So, if moving ships and bombers around on a map were the full extent of U.S. plans to apply “maximum pressure” to North Korea, then U.S. policy might struggle to achieve its aims, but it would be no more dangerous than usual. In the context of this distorted formula, however, there are two interrelated differences that give reason to worry. First, the most direct reason that past crises with North Korea have not bubbled over into war was American restraint. The historical record of U.S.-North Korea relations reveals the surprising extent to which North Korea was poised to automatically retaliate and escalate in response to U.S. uses of force that never took place. Second, numerous administration sources have conveyed that the Trump administration is willing to launch preventive strikes in response to unspecified North Korean provocations, potentially even in response to non-violent actions like nuclear testing. This would be unprecedented. The United States has almost never threatened offensive action against North Korea; retaliatory action in response to violence sure, but never threatening to draw first blood. As crazy as such a move sounds, it would be consistent with a more offensive theory of victory that believes it necessary to do something more than uphold defense commitments. As I outline below, the preventive use of force— which is logically justifiable when signaling is mistakenly believed to be a cause of deterrence — clashes rather explosively with North Korea’s own theory of victory.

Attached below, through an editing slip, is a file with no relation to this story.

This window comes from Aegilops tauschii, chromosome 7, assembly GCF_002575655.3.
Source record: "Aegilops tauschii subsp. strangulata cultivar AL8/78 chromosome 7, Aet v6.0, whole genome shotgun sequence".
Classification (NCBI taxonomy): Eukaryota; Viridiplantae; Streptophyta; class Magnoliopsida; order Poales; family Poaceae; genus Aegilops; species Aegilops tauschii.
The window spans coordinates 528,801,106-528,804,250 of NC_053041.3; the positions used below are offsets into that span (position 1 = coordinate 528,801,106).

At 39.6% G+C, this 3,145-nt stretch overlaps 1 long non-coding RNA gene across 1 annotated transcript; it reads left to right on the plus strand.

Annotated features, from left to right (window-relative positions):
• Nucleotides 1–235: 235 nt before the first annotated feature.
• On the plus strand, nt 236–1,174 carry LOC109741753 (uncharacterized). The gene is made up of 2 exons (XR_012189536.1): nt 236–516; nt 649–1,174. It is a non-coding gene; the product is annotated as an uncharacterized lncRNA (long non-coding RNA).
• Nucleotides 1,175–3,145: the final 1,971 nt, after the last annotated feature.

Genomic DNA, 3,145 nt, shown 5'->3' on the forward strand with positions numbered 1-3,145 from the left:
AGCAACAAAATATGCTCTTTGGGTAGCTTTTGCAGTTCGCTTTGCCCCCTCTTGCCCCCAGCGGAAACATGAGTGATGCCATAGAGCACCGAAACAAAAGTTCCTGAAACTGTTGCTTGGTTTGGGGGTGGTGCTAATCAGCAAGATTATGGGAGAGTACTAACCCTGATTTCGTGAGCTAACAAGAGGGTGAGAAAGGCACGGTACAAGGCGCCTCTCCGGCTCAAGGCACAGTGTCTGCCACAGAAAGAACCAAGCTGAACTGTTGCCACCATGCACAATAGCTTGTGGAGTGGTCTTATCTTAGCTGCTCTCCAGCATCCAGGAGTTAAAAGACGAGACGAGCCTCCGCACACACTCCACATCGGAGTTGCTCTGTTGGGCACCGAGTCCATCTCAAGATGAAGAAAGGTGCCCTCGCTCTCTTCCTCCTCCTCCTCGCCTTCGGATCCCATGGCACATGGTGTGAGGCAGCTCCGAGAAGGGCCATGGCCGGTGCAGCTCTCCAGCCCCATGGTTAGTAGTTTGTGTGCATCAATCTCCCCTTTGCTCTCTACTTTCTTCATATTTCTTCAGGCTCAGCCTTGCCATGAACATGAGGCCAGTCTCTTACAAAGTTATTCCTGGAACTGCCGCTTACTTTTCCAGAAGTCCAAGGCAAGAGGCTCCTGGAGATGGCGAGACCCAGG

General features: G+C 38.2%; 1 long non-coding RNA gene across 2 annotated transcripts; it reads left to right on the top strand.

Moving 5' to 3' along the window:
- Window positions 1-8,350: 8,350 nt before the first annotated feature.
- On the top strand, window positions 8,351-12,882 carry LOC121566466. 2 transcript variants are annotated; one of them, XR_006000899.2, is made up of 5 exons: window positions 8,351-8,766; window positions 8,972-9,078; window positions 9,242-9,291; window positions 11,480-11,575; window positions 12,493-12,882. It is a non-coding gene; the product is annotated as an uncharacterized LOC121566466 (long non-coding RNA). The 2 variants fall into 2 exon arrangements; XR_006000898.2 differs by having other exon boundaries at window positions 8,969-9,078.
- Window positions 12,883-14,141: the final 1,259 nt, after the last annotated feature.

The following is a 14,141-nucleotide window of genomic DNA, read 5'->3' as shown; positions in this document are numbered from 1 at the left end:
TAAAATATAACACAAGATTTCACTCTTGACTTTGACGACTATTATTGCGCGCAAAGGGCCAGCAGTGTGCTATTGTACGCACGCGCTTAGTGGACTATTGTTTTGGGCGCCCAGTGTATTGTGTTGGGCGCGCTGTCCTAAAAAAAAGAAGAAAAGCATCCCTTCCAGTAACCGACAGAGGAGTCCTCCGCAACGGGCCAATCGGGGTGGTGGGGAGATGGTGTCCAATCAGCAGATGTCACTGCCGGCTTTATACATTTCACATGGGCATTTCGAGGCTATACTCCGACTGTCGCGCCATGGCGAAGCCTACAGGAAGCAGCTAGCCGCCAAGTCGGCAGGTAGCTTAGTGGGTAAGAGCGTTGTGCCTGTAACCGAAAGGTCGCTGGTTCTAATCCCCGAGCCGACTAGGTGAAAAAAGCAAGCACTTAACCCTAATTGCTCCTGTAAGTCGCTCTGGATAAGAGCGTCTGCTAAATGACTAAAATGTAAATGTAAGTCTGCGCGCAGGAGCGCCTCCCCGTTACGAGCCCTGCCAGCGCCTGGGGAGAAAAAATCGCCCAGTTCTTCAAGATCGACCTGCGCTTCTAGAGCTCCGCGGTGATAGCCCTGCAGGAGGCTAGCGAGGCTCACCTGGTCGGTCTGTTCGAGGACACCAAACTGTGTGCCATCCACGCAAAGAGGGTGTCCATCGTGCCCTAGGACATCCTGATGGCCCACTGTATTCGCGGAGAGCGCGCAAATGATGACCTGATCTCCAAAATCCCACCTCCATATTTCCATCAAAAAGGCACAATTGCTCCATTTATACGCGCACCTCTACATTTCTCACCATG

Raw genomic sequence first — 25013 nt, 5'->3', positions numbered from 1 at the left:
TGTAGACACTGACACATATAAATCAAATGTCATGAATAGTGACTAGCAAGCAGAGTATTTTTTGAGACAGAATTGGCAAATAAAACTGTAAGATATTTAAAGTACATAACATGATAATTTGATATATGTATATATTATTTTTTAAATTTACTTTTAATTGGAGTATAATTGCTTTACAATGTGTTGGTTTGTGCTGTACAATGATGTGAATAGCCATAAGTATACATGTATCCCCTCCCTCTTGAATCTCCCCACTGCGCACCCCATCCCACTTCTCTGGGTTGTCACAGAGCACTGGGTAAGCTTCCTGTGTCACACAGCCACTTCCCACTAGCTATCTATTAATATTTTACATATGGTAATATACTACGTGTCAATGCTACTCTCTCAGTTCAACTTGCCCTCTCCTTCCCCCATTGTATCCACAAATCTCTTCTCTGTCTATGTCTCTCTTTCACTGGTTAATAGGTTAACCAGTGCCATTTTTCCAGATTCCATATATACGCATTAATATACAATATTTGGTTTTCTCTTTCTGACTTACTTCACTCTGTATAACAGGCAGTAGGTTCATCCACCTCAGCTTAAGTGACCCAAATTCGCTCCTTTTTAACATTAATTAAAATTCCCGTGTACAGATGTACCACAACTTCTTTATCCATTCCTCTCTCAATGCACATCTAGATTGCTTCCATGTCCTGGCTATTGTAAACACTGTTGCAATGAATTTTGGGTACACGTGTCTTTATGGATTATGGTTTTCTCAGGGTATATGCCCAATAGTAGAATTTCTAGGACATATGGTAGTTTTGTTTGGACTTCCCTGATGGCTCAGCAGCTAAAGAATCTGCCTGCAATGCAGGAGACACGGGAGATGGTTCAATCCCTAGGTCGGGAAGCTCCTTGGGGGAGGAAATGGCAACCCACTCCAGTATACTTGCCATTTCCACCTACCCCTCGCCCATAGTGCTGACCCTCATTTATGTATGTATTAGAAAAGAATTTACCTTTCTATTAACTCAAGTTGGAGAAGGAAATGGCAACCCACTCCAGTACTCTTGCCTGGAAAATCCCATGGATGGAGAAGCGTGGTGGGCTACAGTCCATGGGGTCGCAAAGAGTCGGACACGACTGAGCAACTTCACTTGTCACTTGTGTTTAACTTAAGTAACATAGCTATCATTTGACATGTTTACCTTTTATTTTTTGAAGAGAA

Article source link :